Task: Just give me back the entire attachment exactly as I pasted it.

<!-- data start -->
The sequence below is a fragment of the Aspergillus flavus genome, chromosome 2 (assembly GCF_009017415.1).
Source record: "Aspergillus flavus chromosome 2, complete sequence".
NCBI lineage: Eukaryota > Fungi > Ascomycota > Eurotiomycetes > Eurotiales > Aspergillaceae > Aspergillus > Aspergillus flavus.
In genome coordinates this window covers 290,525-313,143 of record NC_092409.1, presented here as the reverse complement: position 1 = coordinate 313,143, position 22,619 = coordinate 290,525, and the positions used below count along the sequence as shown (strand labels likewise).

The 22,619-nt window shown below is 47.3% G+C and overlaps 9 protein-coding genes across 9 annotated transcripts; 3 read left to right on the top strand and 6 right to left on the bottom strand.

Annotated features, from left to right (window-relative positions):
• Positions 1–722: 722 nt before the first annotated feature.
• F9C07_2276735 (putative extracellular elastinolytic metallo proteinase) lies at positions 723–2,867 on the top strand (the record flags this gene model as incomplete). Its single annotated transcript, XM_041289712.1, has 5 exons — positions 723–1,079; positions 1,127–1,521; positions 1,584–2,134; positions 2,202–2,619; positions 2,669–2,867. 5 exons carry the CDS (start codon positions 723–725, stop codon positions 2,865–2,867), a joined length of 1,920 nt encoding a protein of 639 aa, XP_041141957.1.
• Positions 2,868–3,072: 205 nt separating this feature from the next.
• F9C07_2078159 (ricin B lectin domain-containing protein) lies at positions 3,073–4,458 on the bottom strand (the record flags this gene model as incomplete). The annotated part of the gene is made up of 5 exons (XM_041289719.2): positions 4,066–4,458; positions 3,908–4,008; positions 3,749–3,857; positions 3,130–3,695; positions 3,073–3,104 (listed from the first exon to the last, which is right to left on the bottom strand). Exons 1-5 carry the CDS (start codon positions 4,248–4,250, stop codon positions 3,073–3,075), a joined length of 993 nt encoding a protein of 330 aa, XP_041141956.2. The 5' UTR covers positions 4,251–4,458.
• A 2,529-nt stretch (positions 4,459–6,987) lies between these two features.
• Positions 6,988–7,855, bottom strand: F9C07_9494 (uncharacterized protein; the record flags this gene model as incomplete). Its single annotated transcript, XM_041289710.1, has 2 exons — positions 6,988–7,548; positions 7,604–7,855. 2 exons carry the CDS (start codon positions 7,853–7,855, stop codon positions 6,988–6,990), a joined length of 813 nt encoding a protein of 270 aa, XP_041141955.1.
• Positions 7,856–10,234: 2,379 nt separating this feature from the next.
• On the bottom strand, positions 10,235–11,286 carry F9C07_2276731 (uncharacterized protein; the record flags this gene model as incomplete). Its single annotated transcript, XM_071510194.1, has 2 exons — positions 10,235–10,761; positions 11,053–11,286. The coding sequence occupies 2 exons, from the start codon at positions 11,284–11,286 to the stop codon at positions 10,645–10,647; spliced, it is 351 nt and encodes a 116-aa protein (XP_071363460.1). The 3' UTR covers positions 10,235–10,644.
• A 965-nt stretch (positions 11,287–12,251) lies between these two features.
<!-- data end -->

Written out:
The sequence below is a fragment of the Aspergillus flavus genome, chromosome 2 (assembly GCF_009017415.1).
Source record: "Aspergillus flavus chromosome 2, complete sequence".
NCBI lineage: Eukaryota > Fungi > Ascomycota > Eurotiomycetes > Eurotiales > Aspergillaceae > Aspergillus > Aspergillus flavus.
In genome coordinates this window covers 290,525-313,143 of record NC_092409.1, presented here as the reverse complement: position 1 = coordinate 313,143, position 22,619 = coordinate 290,525, and the positions used below count along the sequence as shown (strand labels likewise).

The 22,619-nt window shown below is 47.3% G+C and overlaps 9 protein-coding genes across 9 annotated transcripts; 3 read left to right on the top strand and 6 right to left on the bottom strand.

Annotated features, from left to right (window-relative positions):
• Positions 1–722: 722 nt before the first annotated feature.
• F9C07_2276735 (putative extracellular elastinolytic metallo proteinase) lies at positions 723–2,867 on the top strand (the record flags this gene model as incomplete). Its single annotated transcript, XM_041289712.1, has 5 exons — positions 723–1,079; positions 1,127–1,521; positions 1,584–2,134; positions 2,202–2,619; positions 2,669–2,867. 5 exons carry the CDS (start codon positions 723–725, stop codon positions 2,865–2,867), a joined length of 1,920 nt encoding a protein of 639 aa, XP_041141957.1.
• Positions 2,868–3,072: 205 nt separating this feature from the next.
• F9C07_2078159 (ricin B lectin domain-containing protein) lies at positions 3,073–4,458 on the bottom strand (the record flags this gene model as incomplete). The annotated part of the gene is made up of 5 exons (XM_041289719.2): positions 4,066–4,458; positions 3,908–4,008; positions 3,749–3,857; positions 3,130–3,695; positions 3,073–3,104 (listed from the first exon to the last, which is right to left on the bottom strand). Exons 1-5 carry the CDS (start codon positions 4,248–4,250, stop codon positions 3,073–3,075), a joined length of 993 nt encoding a protein of 330 aa, XP_041141956.2. The 5' UTR covers positions 4,251–4,458.
• A 2,529-nt stretch (positions 4,459–6,987) lies between these two features.
• Positions 6,988–7,855, bottom strand: F9C07_9494 (uncharacterized protein; the record flags this gene model as incomplete). Its single annotated transcript, XM_041289710.1, has 2 exons — positions 6,988–7,548; positions 7,604–7,855. 2 exons carry the CDS (start codon positions 7,853–7,855, stop codon positions 6,988–6,990), a joined length of 813 nt encoding a protein of 270 aa, XP_041141955.1.
• Positions 7,856–10,234: 2,379 nt separating this feature from the next.
• On the bottom strand, positions 10,235–11,286 carry F9C07_2276731 (uncharacterized protein; the record flags this gene model as incomplete). Its single annotated transcript, XM_071510194.1, has 2 exons — positions 10,235–10,761; positions 11,053–11,286. The coding sequence occupies 2 exons, from the start codon at positions 11,284–11,286 to the stop codon at positions 10,645–10,647; spliced, it is 351 nt and encodes a 116-aa protein (XP_071363460.1). The 3' UTR covers positions 10,235–10,644.
• A 965-nt stretch (positions 11,287–12,251) lies between these two features.